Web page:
You may find it difficult to decide whether or not you should change your weight, however, even without your own decisions, you may have noticed fluctuations in your body weight from time to time. Are you thinking of an explanation? Probably, your weight change may have occurred as a result of excessive exercise or eating more.

In the meantime, focus your attention on other goals by accepting these changes as the right decision for you at this time. For example, if you make up your mind that now is the right time, start by changing those things you’re always comfortable with. However, there is no need to rush over it, remember the saying “slow and steady wins the race”.

The following questions are essential when it comes to personal decision in changing your weight.

  1. Why change my weight?

Is there any personal reason why you should change your weight? As a result, every individual has his/her own reason for losing or gaining weight. The most likely reason why many of us want to get rid of our current weight may be because of physical, emotional, or psychological health problems. Examine for yourself why you want to change.

For example, the reason why I want to change my weight is that….

  • I want to control my blood sugar and lessen my disease symptoms (e.g. shortness of breath, fatigue, pain)
  • I want to feel good about my self
  • I want to change the perception of others towards me
  • I need enough energy to perform my daily duties

Do you have any other reason; jot them down on the comments below.

2.     What will I have to change?

There are two common ingredients for successful weight management:

  • Making changes in your usual eating patterns
  • Developing an active lifestyle

 Each of these involves:

Changing your eating habits

This is a process of making small sudden changes in what you eat. It may mean changing the quantity or emphasis of certain foods you eat.

To get started, here’s a quick tip for you; it’s called the “200 plan” and includes both ingredients for making changes in your eating plans, successful weight management, and physical activity.

The “200 plan.”

Eat 100 fewer calories and exercise daily to use up 100 more calories. As a result, this “200 plan” technique will enable you to lose up to 20 pounds in a year!

However, you may be asking yourself; 

Is it possible to eat 100 fewer calories a day? Yes, just cut out a medium-size cookie, or one slice of bread, or the amount of margarine or butter you put on a slice of toast, or half a candy bar.

Which method can I implement to use up about 100 more calories a day easily? Add another 20 to 30 minutes to your regular exercise schedule, such as bicycling, gardening, dancing or walking. Also, use the stairs more, and park a distance away from the store.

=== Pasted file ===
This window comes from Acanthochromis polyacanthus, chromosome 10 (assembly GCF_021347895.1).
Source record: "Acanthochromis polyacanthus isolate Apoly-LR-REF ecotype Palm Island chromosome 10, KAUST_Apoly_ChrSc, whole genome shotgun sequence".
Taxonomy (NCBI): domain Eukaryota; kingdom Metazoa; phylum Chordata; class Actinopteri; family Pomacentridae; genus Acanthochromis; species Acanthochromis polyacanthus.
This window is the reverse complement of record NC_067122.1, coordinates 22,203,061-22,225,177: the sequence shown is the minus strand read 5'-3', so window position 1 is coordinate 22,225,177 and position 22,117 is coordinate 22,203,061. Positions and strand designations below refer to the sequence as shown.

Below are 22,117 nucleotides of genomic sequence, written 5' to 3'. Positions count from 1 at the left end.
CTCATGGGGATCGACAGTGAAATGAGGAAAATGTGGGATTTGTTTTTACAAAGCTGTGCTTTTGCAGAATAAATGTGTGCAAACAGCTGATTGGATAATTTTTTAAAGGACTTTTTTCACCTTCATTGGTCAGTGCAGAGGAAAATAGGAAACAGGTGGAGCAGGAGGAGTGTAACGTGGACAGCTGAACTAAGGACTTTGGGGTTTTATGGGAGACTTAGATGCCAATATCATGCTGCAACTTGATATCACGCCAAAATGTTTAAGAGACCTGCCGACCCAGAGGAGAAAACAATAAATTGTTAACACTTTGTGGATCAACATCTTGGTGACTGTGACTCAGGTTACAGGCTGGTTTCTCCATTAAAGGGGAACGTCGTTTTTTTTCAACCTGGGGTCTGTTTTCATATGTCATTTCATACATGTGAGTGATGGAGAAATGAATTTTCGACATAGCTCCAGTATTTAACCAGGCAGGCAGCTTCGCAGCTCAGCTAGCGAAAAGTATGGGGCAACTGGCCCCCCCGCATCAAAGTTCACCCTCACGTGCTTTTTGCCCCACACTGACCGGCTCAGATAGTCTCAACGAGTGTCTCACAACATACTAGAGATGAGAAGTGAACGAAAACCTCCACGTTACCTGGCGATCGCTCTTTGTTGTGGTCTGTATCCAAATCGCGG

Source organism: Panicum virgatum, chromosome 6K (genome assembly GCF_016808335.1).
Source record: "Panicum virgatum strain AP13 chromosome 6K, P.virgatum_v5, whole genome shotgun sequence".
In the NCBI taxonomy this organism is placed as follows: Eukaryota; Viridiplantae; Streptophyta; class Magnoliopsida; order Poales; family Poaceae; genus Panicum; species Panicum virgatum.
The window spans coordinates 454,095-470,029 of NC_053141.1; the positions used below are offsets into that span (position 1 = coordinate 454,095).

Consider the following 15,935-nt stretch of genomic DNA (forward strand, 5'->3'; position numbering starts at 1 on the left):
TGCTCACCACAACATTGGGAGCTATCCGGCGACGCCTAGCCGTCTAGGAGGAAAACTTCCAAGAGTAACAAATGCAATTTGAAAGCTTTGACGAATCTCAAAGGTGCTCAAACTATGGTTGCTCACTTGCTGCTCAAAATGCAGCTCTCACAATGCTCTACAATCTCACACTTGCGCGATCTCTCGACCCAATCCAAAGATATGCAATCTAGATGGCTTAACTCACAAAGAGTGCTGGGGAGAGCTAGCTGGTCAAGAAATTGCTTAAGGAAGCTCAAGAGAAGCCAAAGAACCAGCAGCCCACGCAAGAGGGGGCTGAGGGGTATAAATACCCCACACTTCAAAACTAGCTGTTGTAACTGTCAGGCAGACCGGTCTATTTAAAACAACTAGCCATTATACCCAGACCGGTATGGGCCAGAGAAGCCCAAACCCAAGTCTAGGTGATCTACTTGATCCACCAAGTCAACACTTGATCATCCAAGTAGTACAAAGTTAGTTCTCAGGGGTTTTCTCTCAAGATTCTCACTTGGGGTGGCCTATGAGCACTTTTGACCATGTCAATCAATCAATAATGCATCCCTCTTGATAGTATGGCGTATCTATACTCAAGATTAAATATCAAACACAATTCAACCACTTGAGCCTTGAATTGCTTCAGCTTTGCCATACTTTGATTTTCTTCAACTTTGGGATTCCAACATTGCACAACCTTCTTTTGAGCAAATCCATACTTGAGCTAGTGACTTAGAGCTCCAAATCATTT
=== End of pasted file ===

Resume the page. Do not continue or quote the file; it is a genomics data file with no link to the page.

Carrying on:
While many of us are struggling with losing weight and keeping it off, some people with chronic conditions, on the other hand, struggle to maintain or gain a healthy weight.

However, if you experience extreme or a regular weight loss because your condition or treatment depletes your body of valuable nutrients or interferes with your appetite, you’ll have to work at gaining weight.

3.     Am I prepared to change for good?

Now, we all know that success is essential in weight management; therefore, the next step is to decide whether or not you want to make these changes. If you’re not ready, you may find yourself discouraged from those gross weight “ups and downs” which is also unhealthy. As a result, to plan, you may consider the following type of questions:

  • Is there something or someone that will help you change more easily?
  • Are there any obstacles or challenges that will keep you from changing the way you eat or from being more active?
  • Do you have any commitments that can keep you from carrying out your plans successfully, such as worries or concerns about friends, family, or work?

 Looking forward at these factors can help you minimize problems you may encounter ahead as well as find ways to build support for desired changes. Moreover, it’s important to set a date in the future (if it’s not the right time for you to start anything) when you will reevaluate these changes.

Furthermore, the first thing for you to get started is to monitor what you are currently doing. For example, for you to identify where you might be able to add some exercise, you’ll need to note down your daily routine. You can also record your food diary for a week to see when, what, why, and how much you eat. As a result, this can help you recognize where and how to make changes in your eating routine, as well as to shop for and prepare meals.

Besides, the diary may also provide you with clear information about the relationship between your emotions, eating patterns or other symptoms. Therefore, before you change your weight, allow yourself more time to get used to it.